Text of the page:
2 LDP Factions’ Offices Searched: Where Did the Off-the-Books Funds Disappear to?

The special investigation squad of the Tokyo District Public Prosecutors Office launched compulsory investigations of a Liberal Democratic Party faction once led by the late Prime Minister Shinzo Abe and another LDP faction led by former LDP Secretary General Toshihiro Nikai in connection with allegations arising from political fundraising parties held by the factions. Thorough investigations to determine the circumstances behind the incidents are essential.

The squad searched the offices of the Abe faction, known as Seiwa Seisaku Kenkyukai, and the Nikai faction, known as Shisuikai. The two factions are alleged to have imposed quotas on the sales of tickets for fundraising parties to faction member lawmakers when they held the events, and then kicked back the excess amounts from the quotas to members.

The Abe faction is suspected of failing to record, or falsely reporting, income and expenditures in connection with the kickbacks in the political funds reports of both the faction and member lawmakers, in violation of the Political Funds Control Law. The total amount of the kickbacks is said to have reached ¥500 million over the five-year period from 2018 to 2022.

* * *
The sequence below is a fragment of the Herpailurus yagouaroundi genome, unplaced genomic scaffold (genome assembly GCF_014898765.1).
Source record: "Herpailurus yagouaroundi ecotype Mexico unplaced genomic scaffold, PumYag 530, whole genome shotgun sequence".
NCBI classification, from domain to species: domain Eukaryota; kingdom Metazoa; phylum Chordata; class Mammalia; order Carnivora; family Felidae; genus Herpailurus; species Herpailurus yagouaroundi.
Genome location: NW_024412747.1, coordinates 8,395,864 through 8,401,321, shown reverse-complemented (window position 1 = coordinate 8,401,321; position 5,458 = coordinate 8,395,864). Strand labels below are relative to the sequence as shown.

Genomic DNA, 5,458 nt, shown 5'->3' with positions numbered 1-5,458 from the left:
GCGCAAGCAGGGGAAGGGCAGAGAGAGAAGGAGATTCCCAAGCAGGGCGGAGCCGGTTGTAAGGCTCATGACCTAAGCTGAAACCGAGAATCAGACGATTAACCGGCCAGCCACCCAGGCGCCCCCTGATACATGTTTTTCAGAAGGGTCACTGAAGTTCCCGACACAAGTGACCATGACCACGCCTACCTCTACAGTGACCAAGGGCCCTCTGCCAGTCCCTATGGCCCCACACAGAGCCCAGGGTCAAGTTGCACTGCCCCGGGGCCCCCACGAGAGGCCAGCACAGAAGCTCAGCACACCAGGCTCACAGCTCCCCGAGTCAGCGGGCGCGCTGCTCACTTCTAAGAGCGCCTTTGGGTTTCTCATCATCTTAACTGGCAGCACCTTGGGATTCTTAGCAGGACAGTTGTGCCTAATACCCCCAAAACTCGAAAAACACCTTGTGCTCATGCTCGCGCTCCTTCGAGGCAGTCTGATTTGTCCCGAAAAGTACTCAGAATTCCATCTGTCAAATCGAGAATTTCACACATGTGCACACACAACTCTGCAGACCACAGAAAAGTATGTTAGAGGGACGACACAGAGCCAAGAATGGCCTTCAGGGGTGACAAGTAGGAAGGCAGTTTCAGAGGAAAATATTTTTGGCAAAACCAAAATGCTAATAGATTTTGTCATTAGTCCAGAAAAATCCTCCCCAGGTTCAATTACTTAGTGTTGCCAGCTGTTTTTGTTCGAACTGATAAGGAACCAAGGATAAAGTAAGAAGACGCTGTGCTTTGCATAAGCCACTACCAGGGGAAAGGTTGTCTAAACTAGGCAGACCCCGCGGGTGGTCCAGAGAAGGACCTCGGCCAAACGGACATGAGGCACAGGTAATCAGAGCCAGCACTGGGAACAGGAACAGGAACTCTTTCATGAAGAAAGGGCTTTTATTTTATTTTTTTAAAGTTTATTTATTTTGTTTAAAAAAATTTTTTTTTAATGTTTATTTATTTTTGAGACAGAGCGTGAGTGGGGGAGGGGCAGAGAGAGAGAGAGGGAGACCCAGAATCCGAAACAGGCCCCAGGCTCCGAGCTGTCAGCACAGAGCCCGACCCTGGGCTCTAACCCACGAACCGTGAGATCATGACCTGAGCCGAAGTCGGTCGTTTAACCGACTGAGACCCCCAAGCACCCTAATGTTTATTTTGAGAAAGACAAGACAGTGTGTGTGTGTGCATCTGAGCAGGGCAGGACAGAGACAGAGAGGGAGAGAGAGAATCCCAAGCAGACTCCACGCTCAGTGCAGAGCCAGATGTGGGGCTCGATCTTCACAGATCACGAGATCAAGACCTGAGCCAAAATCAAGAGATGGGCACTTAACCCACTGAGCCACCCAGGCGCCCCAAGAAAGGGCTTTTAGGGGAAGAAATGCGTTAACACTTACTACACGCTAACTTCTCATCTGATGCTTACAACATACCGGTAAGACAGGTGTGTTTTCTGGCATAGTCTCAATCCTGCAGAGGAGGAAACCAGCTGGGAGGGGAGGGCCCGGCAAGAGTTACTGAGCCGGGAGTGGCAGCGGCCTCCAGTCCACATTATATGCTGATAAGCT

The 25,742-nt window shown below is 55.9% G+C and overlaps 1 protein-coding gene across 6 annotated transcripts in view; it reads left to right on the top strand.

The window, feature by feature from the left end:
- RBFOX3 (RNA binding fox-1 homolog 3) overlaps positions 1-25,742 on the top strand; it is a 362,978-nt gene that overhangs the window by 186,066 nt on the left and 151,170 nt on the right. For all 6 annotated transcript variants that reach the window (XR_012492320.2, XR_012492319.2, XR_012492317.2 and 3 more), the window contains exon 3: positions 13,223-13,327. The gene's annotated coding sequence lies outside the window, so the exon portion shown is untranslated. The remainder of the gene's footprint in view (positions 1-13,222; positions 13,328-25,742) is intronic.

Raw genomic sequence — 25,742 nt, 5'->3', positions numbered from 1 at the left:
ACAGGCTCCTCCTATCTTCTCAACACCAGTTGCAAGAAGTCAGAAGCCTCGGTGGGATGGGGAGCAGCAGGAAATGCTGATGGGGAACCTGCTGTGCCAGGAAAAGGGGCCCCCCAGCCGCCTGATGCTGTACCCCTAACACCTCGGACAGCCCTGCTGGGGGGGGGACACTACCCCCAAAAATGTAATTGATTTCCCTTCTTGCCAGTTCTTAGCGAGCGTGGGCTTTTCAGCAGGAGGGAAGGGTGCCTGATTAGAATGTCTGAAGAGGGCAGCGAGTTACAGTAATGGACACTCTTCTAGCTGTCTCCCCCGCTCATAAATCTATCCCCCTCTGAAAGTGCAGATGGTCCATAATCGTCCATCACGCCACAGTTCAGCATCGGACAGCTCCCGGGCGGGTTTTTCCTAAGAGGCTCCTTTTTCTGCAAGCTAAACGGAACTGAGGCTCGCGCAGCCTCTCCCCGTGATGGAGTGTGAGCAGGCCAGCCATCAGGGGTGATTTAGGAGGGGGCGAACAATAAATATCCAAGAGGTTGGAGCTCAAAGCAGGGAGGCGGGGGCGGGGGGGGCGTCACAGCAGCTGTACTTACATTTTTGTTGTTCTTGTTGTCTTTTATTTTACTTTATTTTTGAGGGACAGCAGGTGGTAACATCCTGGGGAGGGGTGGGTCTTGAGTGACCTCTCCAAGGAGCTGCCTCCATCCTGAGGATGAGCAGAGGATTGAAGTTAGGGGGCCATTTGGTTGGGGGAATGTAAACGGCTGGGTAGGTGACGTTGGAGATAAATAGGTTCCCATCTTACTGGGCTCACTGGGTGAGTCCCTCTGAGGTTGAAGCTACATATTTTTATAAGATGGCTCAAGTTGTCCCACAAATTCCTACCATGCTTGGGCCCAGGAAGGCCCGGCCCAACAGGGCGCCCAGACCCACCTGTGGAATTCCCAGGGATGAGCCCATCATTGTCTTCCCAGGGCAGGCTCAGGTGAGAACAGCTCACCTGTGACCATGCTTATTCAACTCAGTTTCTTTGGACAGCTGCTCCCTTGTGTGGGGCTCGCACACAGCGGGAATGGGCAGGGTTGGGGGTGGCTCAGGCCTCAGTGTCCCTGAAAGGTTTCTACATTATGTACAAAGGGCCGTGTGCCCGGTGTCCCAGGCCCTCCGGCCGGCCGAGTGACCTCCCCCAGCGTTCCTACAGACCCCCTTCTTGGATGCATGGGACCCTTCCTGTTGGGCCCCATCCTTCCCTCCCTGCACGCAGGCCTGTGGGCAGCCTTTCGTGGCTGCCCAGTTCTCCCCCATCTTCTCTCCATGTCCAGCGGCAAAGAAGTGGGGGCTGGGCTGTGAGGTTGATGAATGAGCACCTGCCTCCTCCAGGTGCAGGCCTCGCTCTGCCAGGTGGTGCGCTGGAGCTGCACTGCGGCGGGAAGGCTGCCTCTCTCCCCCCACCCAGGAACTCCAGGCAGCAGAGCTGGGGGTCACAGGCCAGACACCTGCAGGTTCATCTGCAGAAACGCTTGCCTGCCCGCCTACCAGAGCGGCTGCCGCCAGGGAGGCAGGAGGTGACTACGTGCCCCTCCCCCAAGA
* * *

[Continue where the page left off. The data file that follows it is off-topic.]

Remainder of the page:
The Nikai faction, meanwhile, is suspected of underreporting ¥100 million or more in party income in its political funds reports over the five-year period.

In both cases, the party factions were the staging point to create hidden funds. Such accounting procedures may have been conducted systematically over many years. The special investigation squad is likely to focus its probes on the factions, believing atrocious improprieties occurred at both factions, leading to large amounts of off-the-books funds.

The focus of the investigation will be on whether the member lawmakers themselves can be held criminally responsible. Did they know that the money was not entered into the funds reports? Was there any reporting from, or approval or instructions given to the accounting managers? The full picture must be revealed through questioning and analysis of the seized materials.

What is incomprehensible is why income from fundraising parties was not entered in political funds reports. There is no legal problem with factions raising funds through parties or giving money to Diet members.

So, why was it necessary to hide the income and the payments to members? What was the money kicked back to lawmakers used for? Clarification of such aspects is essential in determining the severity of the case.

Kochikai, an LDP faction that was led by Prime Minister Fumio Kishida, is also suspected of reporting tens of millions of yen less than its actual income from fundraising parties on political funds reports. Kishida has said, “I will deal with the issue as a problem of the whole party.” He should look into the issue thoroughly and fulfill his accountability.

The Political Funds Control Law, which was enacted in 1948, has been revised every time the issue of politics and money has emerged, but wrongdoings have not been eliminated. All politicians should be aware that the public’s distrust of politics has never been higher.

If the current legal system is inadequate, it needs to be revised urgently. It is important to increase the transparency of political funds and to change the nature of politics, which is said to cost money.

(From The Yomiuri Shimbun, Dec. 20, 2023)